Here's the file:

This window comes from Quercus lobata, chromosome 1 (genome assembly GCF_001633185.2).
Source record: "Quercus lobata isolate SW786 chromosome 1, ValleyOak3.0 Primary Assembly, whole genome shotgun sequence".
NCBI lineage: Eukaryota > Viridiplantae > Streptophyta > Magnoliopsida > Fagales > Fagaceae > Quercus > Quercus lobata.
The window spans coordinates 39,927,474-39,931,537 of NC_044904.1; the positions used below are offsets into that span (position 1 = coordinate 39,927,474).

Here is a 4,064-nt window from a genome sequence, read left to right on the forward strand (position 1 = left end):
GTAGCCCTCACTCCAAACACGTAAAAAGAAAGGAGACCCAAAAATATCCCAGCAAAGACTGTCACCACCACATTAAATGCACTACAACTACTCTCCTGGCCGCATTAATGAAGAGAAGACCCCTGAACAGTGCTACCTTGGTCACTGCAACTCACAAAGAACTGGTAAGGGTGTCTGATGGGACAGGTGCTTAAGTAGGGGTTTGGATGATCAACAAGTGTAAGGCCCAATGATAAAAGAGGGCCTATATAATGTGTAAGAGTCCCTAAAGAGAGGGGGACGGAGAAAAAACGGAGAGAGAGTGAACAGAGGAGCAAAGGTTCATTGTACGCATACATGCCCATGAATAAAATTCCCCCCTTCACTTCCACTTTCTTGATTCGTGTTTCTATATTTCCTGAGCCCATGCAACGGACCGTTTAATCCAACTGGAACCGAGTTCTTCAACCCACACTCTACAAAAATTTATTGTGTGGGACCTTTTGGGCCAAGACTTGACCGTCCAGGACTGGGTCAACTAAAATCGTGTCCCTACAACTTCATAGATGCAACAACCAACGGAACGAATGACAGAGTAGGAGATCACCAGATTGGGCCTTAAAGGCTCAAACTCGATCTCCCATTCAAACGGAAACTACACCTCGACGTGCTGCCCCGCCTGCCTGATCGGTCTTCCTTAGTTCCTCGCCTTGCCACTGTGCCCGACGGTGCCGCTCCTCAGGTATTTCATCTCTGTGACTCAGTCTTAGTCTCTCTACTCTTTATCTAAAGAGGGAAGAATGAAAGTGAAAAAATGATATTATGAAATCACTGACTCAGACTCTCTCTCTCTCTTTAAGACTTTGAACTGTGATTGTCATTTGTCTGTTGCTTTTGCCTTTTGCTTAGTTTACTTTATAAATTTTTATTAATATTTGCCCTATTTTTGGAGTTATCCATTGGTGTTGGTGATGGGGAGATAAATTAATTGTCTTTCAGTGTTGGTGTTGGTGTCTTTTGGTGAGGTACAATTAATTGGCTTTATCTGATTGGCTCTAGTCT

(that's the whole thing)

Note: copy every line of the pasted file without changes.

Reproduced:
This window comes from Quercus lobata, chromosome 1 (genome assembly GCF_001633185.2).
Source record: "Quercus lobata isolate SW786 chromosome 1, ValleyOak3.0 Primary Assembly, whole genome shotgun sequence".
NCBI lineage: Eukaryota > Viridiplantae > Streptophyta > Magnoliopsida > Fagales > Fagaceae > Quercus > Quercus lobata.
The window spans coordinates 39,927,474-39,931,537 of NC_044904.1; the positions used below are offsets into that span (position 1 = coordinate 39,927,474).

Here is a 4,064-nt window from a genome sequence, read left to right on the forward strand (position 1 = left end):
GTAGCCCTCACTCCAAACACGTAAAAAGAAAGGAGACCCAAAAATATCCCAGCAAAGACTGTCACCACCACATTAAATGCACTACAACTACTCTCCTGGCCGCATTAATGAAGAGAAGACCCCTGAACAGTGCTACCTTGGTCACTGCAACTCACAAAGAACTGGTAAGGGTGTCTGATGGGACAGGTGCTTAAGTAGGGGTTTGGATGATCAACAAGTGTAAGGCCCAATGATAAAAGAGGGCCTATATAATGTGTAAGAGTCCCTAAAGAGAGGGGGACGGAGAAAAAACGGAGAGAGAGTGAACAGAGGAGCAAAGGTTCATTGTACGCATACATGCCCATGAATAAAATTCCCCCCTTCACTTCCACTTTCTTGATTCGTGTTTCTATATTTCCTGAGCCCATGCAACGGACCGTTTAATCCAACTGGAACCGAGTTCTTCAACCCACACTCTACAAAAATTTATTGTGTGGGACCTTTTGGGCCAAGACTTGACCGTCCAGGACTGGGTCAACTAAAATCGTGTCCCTACAACTTCATAGATGCAACAACCAACGGAACGAATGACAGAGTAGGAGATCACCAGATTGGGCCTTAAAGGCTCAAACTCGATCTCCCATTCAAACGGAAACTACACCTCGACGTGCTGCCCCGCCTGCCTGATCGGTCTTCCTTAGTTCCTCGCCTTGCCACTGTGCCCGACGGTGCCGCTCCTCAGGTATTTCATCTCTGTGACTCAGTCTTAGTCTCTCTACTCTTTATCTAAAGAGGGAAGAATGAAAGTGAAAAAATGATATTATGAAATCACTGACTCAGACTCTCTCTCTCTCTTTAAGACTTTGAACTGTGATTGTCATTTGTCTGTTGCTTTTGCCTTTTGCTTAGTTTACTTTATAAATTTTTATTAATATTTGCCCTATTTTTGGAGTTATCCATTGGTGTTGGTGATGGGGAGATAAATTAATTGTCTTTCAGTGTTGGTGTTGGTGTCTTTTGGTGAGGTACAATTAATTGGCTTTATCTGATTGGCTCTAGTCT